Much of the original Lugosi: The Forgotten King footage was filmed at the home of legendary horror/sci-fi fan Forrest J Ackerman. In fact Ackerman’s narration, along with the John Carradine and Carroll Borland interviews, were all shot in one grueling 14-hour day. Producers Mark Gilman and Dave Stuckey share their memories of the shoot below.
Mark: Forry was easy to contact because he had an open house at his home, the “Ackermansion,” every weekend. I think it was on Saturday. You could just show up at his place, look at all his cool movie and literary memorabilia, get him to sign autographs, take pictures and just chat. He was basically holding court. Dave and I went over there several times and just figured he’d be the guy to host the film. The location was perfect AND he owned one of the capes Lugosi used in the movies.
Dave: Foremost, for us at least, is that we got the great Forry Ackerman to host the thing. I’m not sure there is a person in the United States who was interested in Horror and Sci-Fi movies as a kid who *wasn’t* a fan of Forry’s magazine, Famous Monsters of Filmland. As you toured through Forry’s “Ackermansion” in the hills above Hollywood, you couldn’t help but notice all the signed tributes from other fans – like Stephen King, George Lucas, Steven Spielberg, and others. This, for us, was the icing on the cake. Forry had known Lugosi towards the end of his life and attended the funeral. We shot the bulk of the documentary at the Ackermansion. We took up so much of Forry’s time, he said we were even longer than the Italian TV crew there a week before!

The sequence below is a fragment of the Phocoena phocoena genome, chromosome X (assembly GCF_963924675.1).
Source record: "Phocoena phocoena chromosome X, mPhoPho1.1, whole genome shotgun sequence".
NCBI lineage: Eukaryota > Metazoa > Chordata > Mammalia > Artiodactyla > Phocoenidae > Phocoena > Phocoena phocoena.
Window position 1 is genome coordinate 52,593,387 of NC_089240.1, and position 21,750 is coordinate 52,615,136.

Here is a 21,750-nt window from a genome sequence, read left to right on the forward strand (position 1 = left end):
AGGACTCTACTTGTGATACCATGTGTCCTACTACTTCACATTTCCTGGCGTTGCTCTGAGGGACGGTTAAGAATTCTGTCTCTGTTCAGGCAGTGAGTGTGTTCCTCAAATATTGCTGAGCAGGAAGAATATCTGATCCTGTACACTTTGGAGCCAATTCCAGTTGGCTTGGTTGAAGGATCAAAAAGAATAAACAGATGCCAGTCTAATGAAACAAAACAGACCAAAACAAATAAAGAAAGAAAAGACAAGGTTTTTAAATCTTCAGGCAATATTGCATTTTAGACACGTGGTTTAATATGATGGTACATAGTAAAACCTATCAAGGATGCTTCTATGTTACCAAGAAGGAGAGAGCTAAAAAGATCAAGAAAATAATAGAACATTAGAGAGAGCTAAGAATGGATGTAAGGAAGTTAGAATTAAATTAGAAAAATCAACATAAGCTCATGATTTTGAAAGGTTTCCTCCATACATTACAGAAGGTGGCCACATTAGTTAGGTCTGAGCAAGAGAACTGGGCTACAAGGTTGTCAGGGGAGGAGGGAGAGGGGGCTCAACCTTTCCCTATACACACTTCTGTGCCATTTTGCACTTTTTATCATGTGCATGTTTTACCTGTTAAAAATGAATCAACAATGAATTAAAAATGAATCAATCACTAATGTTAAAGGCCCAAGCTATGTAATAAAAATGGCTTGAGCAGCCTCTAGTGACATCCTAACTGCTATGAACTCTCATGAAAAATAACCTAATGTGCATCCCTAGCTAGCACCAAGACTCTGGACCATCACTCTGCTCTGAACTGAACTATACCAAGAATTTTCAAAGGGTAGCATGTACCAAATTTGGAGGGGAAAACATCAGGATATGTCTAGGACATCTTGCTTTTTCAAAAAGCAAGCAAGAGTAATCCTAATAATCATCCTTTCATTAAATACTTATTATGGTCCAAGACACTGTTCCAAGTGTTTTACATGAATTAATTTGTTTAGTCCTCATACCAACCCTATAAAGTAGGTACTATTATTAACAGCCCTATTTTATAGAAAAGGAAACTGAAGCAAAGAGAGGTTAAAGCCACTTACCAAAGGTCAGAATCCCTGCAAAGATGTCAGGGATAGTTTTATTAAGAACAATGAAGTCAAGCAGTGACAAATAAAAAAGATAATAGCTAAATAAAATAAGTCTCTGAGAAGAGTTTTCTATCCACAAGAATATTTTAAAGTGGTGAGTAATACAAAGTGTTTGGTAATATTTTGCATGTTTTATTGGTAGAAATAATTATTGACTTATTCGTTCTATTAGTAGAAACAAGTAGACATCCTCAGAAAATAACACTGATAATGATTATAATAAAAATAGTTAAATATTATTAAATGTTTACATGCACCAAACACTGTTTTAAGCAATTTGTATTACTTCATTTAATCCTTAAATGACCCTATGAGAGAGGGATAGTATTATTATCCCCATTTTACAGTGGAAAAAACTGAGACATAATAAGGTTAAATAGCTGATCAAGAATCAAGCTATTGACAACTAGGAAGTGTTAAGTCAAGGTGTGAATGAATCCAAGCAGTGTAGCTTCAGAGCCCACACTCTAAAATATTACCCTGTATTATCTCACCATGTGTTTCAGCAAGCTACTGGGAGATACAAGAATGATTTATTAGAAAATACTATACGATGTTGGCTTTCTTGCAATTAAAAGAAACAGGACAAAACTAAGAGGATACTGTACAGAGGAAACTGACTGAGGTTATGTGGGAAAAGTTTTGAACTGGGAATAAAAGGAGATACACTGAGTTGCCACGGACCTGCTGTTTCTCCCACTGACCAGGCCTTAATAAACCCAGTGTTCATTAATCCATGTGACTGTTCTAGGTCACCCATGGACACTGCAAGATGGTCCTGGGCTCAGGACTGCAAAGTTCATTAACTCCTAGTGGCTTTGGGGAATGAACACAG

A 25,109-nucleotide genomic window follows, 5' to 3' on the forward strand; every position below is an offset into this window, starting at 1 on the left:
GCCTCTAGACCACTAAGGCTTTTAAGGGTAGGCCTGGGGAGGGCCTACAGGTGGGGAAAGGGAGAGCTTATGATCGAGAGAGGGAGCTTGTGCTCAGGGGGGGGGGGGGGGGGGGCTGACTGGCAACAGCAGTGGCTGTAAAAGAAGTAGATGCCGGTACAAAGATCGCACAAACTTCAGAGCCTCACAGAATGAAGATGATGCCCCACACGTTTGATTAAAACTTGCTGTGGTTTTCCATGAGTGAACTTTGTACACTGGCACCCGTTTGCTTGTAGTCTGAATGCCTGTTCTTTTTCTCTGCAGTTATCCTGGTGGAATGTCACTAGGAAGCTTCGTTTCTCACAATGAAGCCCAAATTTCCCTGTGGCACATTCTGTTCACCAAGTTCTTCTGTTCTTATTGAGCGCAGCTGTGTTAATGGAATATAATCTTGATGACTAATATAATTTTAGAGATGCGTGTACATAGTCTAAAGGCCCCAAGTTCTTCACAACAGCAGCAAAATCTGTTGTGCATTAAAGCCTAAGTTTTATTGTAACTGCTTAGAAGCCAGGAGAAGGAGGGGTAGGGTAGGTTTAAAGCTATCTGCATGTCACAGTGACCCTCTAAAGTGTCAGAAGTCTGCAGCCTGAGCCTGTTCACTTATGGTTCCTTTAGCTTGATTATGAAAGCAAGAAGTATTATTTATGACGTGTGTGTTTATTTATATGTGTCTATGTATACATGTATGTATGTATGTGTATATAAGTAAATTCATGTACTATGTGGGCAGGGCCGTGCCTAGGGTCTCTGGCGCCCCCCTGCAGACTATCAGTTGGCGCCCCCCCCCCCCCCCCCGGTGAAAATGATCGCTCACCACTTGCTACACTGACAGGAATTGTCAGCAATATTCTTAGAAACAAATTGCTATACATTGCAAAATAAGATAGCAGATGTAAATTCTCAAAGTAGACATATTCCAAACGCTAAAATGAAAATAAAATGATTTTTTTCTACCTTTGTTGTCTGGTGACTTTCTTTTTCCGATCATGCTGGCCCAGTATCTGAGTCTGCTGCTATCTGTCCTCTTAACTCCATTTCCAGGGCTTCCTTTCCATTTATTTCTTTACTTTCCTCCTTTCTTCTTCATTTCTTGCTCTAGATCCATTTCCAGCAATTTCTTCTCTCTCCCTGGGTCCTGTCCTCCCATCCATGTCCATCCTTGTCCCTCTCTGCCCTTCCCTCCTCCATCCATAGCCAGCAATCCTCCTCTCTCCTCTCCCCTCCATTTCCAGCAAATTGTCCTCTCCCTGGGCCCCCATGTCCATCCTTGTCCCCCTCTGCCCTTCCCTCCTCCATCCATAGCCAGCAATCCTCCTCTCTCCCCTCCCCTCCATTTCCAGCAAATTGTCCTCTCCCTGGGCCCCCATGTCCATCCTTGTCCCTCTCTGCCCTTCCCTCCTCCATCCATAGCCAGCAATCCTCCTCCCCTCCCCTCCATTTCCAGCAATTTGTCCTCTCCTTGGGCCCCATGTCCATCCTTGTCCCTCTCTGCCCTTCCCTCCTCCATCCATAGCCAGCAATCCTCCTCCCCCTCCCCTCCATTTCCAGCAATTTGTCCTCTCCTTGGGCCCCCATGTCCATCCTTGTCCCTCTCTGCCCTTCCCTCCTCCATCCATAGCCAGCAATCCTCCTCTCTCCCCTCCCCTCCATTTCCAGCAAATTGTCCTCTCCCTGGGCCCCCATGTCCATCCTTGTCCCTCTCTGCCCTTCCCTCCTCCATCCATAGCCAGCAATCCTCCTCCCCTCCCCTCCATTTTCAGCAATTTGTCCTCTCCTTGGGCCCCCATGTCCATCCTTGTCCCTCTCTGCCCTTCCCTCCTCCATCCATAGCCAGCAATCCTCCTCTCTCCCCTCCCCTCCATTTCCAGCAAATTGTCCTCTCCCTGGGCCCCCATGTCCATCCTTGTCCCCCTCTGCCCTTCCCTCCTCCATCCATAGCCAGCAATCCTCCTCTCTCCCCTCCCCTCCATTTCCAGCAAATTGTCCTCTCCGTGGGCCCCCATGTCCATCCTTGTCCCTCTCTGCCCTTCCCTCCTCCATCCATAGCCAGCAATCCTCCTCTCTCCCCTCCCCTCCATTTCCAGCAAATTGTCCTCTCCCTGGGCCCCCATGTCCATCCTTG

Mark: Forry wasn’t an actor, but he had a big personality.
We used a primitive teleprompter that attached to the Arriflex SR-16 film camera we had. It was really cumbersome and hard to read. Everything had to be hand-written in wax pencil and there were times when Forry struggled to read it. But in the end it all worked out well.
Dave: All the stories are true – he was a prince of a guy who really relished the opportunity to tell Lugosi’s story, interjecting his personal remembrances along the way.
Mark: We had him changing into a bat at the very end, but when we saw the footage, it was just too cheesy so we cut it. We had a real bat that had been stuffed, but you could see the wires so it had to go.